Sunday, September 25, 2011

Yakitori - Grilled Meat on a Stick

There is simply nothing wrong with yakitori. Like many things Japanese, the concept is simplicity itself, executed to perfection: get high-quality ingredients, put them on a stick, and grill them over open coals. Yakitori is usually grilled with salt or with a mild, vinegary basting sauce somewhere between soy sauce and teriyaki. Technically, the word "yakitori" refers to chicken, but it's usage also covers a variety of meats and sometimes vegetables.

You can find yakitori places all over Japan - the smoke billowing out into the street is usually the first clue - but the town of Kurume here in Fukuoka prefecture is especially famous for its yakitori. They host a big festival every year that's part of their claim to fame. Nana and I missed the festivities last year, but this year we gathered a group of coworkers and headed down for the day.

Like any other late-summer day in Kyushu, it was hot and humid with a pretty good chance of some rain. We got to the festival just in time for lunch, after a train ride from Tenjin and a short walk down one of Japan's ubiquitous shopping arcades (shotengai).

A dense cloud of aromatic smoke hung over the square - so dense it made our eyes smart, in addition to our bellies.

Long lines of people snaked towards the different booths, each of which, like nearly any Japanese eatery, offered its own slight variation on the classic dish.

In each booth, piles of meat were stacked high on metal platters, ready for the grill. The cooks worked feverishly, trying their best to keep the lines short without sacrificing quality.

Of course, this being Japan, quality won out, and a few of the lines stretched out to twenty or thirty minutes long. After a quick appraisal of the situation, we adopted a divide-and-conquer strategy and settled in for what promised to be a long and tantalizing campaign.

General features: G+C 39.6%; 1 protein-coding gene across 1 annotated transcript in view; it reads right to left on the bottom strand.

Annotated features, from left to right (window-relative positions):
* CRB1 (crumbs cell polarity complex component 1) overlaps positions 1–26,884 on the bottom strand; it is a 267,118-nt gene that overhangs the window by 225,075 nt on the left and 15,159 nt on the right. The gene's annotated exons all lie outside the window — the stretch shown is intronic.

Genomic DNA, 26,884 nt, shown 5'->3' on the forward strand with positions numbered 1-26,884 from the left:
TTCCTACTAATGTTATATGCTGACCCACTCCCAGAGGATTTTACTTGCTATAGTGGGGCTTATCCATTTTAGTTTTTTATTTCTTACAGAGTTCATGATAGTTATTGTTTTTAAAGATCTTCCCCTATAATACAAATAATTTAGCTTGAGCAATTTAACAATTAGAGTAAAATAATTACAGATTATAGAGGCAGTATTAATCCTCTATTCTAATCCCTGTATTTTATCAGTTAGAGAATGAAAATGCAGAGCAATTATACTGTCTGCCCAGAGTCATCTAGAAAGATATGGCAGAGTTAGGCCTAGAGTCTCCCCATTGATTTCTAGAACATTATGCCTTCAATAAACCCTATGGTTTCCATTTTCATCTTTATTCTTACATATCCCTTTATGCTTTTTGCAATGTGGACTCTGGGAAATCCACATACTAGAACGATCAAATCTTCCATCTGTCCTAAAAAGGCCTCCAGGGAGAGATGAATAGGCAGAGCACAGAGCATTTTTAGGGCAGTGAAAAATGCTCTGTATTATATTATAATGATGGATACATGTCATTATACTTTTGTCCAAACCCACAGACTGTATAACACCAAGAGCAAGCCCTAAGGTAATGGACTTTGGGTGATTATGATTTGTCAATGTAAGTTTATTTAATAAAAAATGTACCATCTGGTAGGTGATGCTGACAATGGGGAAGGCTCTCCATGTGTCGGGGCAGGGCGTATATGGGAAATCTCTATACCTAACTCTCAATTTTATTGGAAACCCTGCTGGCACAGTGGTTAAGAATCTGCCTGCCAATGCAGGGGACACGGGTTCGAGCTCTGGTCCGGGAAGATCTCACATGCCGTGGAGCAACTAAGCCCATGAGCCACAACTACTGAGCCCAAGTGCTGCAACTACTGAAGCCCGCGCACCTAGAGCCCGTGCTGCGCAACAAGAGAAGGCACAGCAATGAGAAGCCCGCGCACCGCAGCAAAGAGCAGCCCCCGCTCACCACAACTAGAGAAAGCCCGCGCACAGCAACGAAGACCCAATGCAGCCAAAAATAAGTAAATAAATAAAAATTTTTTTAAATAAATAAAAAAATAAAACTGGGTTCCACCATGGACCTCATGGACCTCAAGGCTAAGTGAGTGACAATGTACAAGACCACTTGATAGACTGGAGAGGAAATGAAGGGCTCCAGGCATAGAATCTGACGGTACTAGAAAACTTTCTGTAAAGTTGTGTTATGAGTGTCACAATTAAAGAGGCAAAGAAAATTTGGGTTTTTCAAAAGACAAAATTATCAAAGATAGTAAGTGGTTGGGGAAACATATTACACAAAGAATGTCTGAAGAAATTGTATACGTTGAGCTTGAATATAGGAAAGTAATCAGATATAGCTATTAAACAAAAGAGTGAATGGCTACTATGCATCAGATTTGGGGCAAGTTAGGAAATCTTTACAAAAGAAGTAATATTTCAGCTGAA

Still, good food and good company kept spirits high.
Pictured: elan.
Our first siege was brutal (you try smelling grilled meat for thirty minutes on an empty stomach), but we ultimately emerged victorious. And the spoils of victory, it turns out, were well worth the wait.

Seriously, how many photos do we have of Nana eating?
Almost as many as we have of Nana looking satisfied after taking a bite.
Fortified by this victory, we found our subsequent foes much easier to defeat.

By the final reckoning, we had eaten over a dozen skewers each - in addition to various bits of chicken and pork, we also indulged in some Korean-style marinated beef and Nana's beloved chicken meatballs (tsukune), with a tebasaki (grilled salty chicken wing) taking the place of desert.

Cold beer and grilled meat on a hot summer's day? For an American, I'm not sure life gets any better than that.

1 comment:

  1. Never in my life have I seen so much yakitori, and so little jazz.